There is much variation in the reactions of those walking past the collapsed women on the sidewalk: some people gasp and rush over to the bodies, while others stop to watch or take pictures (Frayer).  Nevertheless, it is impossible for passing spectators to ignore Domínguez’s art installation.  The recording clearly shows the pauses and inquisitive looks of pedestrians.  Domínguez does not provide an immediate explanation for her audience, perhaps because she wants people to feel an impulse to investigate and to ultimately research the global issue at hand.  The delivery of Fashion Victims is simple because the message being sent to viewers is complex.  It demands that we investigate the labels in our local stores and closets and – hopefully – fight against the large chain stores that have been taking advantage of desperate workers for far too long.

In today’s society, the term “fashion victim” is used to describe a person who is unaware of current fashion trends.  After awards shows and movie premieres, it is easy to find the phrase mixed into the pages of gossip magazines and Internet articles.  In an interview with National Public Radio, Domínguez provides an alternate definition for the term: “The real fashion victims are not celebrities, but anonymous workers in poor conditions, in polluted countries” (Frayer).  As opposed to equating the phrase with A-list Hollywood actors and actresses, Domínguez believes the true sufferers are the enslaved workers of Bangladesh and of other poor countries.  Since the incident in Bangladesh, people have begun to question and research where their pieces of clothing are being made.  It is no longer possible to feign ignorance or turn a blind-eye to the unethical treatment of factory workers.  The collapse of Bangladesh’s Rana Plaza resulted in the deaths of over a thousand innocent people, yet the consequences of the devastation led to a worldwide conversation about working conditions in factories and inspired a plea for change.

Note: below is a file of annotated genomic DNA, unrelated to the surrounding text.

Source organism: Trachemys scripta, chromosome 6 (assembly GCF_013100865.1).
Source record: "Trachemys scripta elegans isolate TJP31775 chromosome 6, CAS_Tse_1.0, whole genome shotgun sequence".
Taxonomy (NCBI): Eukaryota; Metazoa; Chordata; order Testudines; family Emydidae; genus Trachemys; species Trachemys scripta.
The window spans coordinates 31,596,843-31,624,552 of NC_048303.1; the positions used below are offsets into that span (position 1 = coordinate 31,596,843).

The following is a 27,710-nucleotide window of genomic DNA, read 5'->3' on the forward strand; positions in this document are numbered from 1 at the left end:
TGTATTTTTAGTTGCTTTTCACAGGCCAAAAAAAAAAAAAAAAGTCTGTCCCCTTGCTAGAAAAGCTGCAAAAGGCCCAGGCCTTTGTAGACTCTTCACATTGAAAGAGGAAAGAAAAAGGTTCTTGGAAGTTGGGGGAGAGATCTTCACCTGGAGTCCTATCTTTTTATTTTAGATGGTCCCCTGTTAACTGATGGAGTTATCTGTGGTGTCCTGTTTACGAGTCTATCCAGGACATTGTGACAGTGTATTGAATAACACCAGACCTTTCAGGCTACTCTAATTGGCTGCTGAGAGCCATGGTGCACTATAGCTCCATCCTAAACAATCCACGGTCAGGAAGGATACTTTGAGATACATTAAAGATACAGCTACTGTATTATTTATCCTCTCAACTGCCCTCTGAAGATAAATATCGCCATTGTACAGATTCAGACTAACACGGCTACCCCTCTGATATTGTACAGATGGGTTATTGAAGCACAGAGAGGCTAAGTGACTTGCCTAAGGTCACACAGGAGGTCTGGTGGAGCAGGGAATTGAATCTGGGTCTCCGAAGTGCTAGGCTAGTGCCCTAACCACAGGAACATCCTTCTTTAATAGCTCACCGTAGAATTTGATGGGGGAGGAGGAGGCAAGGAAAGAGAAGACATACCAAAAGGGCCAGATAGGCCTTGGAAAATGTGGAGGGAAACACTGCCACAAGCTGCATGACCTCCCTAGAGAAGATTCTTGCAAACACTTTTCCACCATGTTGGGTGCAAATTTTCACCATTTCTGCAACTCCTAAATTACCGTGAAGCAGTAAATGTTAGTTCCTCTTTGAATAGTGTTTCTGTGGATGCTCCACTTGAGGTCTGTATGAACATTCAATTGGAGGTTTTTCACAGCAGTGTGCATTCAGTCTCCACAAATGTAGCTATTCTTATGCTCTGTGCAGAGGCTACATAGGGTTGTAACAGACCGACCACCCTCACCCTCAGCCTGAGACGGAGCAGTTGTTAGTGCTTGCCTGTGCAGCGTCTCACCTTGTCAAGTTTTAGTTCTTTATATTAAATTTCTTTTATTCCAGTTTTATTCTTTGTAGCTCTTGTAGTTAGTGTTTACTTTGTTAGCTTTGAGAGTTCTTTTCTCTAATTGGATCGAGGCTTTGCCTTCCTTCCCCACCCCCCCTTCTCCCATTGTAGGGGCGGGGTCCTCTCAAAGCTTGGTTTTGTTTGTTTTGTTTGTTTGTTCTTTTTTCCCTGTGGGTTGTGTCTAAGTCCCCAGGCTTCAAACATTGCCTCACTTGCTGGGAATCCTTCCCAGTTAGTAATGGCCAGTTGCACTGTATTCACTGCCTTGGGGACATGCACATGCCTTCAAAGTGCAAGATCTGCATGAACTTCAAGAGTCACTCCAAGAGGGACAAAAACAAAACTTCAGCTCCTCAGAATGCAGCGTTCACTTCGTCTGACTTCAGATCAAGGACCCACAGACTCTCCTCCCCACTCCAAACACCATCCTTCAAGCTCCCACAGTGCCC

Works Cited

“Bio.” Yolanda Domínguez. N.p., n.d. Web. 26 Sept. 2013.

Domínguez, Yolanda. Fashion Victims. YouTube. N.p., 29 May 2013. Web. 26 Sept. 2013.

“Fashion Victims (2013).” Yolanda Domínguez. N.p., n.d. Web. 26 Sept. 2013.

Ferguson, Sarah, and Mary Ann Jolley. “Fashion Victims.” ABC. N.p., 27 June 2013. Web. 26 Sept. 2013.

Frayer, Lauren. “Fashion’s Victims: An Artist’s Focus on Garment Workers.” National Public Radio. NPR, 19 June 2013. Web. 26 Sept. 2013.

Mobertz, Lauren. “‘Fashion Victims’ Installation Brings Bangladesh Textile Factory Accidents to the First World.” Rev. of Fashion Victims. DashBurst. DashBurst, 4 June 2013. Web. 25 Sept. 2013.

“Statement.” Yolanda Domínguez. N.p., n.d. Web. 25 Sept. 2013.